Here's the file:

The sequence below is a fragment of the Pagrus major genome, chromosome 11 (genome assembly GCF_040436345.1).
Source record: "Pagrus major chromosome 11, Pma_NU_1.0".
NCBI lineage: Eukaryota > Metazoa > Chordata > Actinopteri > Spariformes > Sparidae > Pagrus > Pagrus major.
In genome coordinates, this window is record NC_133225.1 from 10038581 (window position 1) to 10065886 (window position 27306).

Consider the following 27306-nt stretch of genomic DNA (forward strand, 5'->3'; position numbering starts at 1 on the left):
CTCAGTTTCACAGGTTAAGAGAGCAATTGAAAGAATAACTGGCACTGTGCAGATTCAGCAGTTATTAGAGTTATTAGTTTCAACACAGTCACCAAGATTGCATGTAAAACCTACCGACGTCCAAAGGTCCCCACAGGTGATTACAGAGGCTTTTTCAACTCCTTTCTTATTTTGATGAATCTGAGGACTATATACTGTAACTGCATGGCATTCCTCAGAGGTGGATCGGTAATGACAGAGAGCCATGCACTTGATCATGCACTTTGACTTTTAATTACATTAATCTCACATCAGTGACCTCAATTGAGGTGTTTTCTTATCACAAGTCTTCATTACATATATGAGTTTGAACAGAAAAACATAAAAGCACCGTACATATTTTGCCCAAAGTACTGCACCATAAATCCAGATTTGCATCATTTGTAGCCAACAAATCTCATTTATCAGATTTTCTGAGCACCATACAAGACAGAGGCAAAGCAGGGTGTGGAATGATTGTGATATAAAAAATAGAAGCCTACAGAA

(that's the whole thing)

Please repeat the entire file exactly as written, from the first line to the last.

The sequence below is a fragment of the Pagrus major genome, chromosome 11 (genome assembly GCF_040436345.1).
Source record: "Pagrus major chromosome 11, Pma_NU_1.0".
NCBI lineage: Eukaryota > Metazoa > Chordata > Actinopteri > Spariformes > Sparidae > Pagrus > Pagrus major.
In genome coordinates, this window is record NC_133225.1 from 10038581 (window position 1) to 10065886 (window position 27306).

Consider the following 27306-nt stretch of genomic DNA (forward strand, 5'->3'; position numbering starts at 1 on the left):
CTCAGTTTCACAGGTTAAGAGAGCAATTGAAAGAATAACTGGCACTGTGCAGATTCAGCAGTTATTAGAGTTATTAGTTTCAACACAGTCACCAAGATTGCATGTAAAACCTACCGACGTCCAAAGGTCCCCACAGGTGATTACAGAGGCTTTTTCAACTCCTTTCTTATTTTGATGAATCTGAGGACTATATACTGTAACTGCATGGCATTCCTCAGAGGTGGATCGGTAATGACAGAGAGCCATGCACTTGATCATGCACTTTGACTTTTAATTACATTAATCTCACATCAGTGACCTCAATTGAGGTGTTTTCTTATCACAAGTCTTCATTACATATATGAGTTTGAACAGAAAAACATAAAAGCACCGTACATATTTTGCCCAAAGTACTGCACCATAAATCCAGATTTGCATCATTTGTAGCCAACAAATCTCATTTATCAGATTTTCTGAGCACCATACAAGACAGAGGCAAAGCAGGGTGTGGAATGATTGTGATATAAAAAATAGAAGCCTACAGAA